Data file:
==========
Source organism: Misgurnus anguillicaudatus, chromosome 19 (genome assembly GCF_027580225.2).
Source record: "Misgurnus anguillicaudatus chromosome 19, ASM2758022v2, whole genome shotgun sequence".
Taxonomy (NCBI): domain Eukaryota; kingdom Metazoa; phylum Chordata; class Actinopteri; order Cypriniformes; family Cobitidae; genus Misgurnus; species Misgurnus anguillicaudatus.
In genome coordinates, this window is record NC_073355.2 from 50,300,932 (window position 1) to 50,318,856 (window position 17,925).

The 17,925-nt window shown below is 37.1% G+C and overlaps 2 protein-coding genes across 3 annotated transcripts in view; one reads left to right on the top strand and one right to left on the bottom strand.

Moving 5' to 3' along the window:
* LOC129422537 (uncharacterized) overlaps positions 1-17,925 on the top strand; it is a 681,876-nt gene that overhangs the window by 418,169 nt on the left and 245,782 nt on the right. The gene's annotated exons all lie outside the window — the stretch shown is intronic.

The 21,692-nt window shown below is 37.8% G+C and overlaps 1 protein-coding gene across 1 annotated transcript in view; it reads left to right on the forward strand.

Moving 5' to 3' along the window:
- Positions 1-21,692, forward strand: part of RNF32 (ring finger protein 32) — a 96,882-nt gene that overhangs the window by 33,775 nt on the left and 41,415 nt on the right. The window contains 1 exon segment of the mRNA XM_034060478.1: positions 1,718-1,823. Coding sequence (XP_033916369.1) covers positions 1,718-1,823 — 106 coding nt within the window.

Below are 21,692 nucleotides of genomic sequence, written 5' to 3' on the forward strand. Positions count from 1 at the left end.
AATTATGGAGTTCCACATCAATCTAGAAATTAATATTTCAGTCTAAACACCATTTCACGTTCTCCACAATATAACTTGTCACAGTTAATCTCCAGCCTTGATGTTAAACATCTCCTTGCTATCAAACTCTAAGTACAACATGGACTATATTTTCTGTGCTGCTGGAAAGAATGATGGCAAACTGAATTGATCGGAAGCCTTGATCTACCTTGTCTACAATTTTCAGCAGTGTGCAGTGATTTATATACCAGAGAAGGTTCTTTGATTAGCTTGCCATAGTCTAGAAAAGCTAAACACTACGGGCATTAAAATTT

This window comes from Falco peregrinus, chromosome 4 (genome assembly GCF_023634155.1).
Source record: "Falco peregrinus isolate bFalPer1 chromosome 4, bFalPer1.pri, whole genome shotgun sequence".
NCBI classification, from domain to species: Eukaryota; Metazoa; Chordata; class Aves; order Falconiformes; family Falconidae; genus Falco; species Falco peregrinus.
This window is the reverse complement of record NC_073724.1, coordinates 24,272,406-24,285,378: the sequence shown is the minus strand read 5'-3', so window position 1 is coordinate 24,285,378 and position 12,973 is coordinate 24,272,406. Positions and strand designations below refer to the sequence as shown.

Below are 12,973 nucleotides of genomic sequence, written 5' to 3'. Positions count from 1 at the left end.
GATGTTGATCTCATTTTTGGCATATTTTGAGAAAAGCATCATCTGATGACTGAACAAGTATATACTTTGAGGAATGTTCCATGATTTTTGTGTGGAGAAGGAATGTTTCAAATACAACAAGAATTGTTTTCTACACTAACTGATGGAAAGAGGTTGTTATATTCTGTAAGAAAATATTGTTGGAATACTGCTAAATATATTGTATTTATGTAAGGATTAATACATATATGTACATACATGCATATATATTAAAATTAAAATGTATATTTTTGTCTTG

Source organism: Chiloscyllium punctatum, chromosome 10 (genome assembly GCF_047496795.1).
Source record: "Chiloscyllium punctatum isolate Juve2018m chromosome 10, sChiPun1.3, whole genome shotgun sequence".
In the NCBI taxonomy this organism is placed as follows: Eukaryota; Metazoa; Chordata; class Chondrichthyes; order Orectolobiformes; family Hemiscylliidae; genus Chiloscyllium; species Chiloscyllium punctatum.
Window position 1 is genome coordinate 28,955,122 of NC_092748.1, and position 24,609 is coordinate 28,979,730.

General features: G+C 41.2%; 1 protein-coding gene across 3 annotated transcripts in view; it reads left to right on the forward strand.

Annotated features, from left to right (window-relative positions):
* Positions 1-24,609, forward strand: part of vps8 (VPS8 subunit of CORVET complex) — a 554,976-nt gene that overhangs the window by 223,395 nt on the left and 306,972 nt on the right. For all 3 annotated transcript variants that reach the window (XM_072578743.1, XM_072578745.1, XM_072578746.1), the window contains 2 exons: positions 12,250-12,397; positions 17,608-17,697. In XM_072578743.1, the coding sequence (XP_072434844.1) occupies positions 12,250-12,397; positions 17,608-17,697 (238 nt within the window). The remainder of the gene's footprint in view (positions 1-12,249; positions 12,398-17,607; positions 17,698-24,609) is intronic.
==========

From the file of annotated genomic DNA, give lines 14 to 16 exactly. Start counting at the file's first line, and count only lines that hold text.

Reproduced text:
Source record: "Falco peregrinus isolate bFalPer1 chromosome 4, bFalPer1.pri, whole genome shotgun sequence".
NCBI classification, from domain to species: Eukaryota; Metazoa; Chordata; class Aves; order Falconiformes; family Falconidae; genus Falco; species Falco peregrinus.
This window is the reverse complement of record NC_073724.1, coordinates 24,272,406-24,285,378: the sequence shown is the minus strand read 5'-3', so window position 1 is coordinate 24,285,378 and position 12,973 is coordinate 24,272,406. Positions and strand designations below refer to the sequence as shown.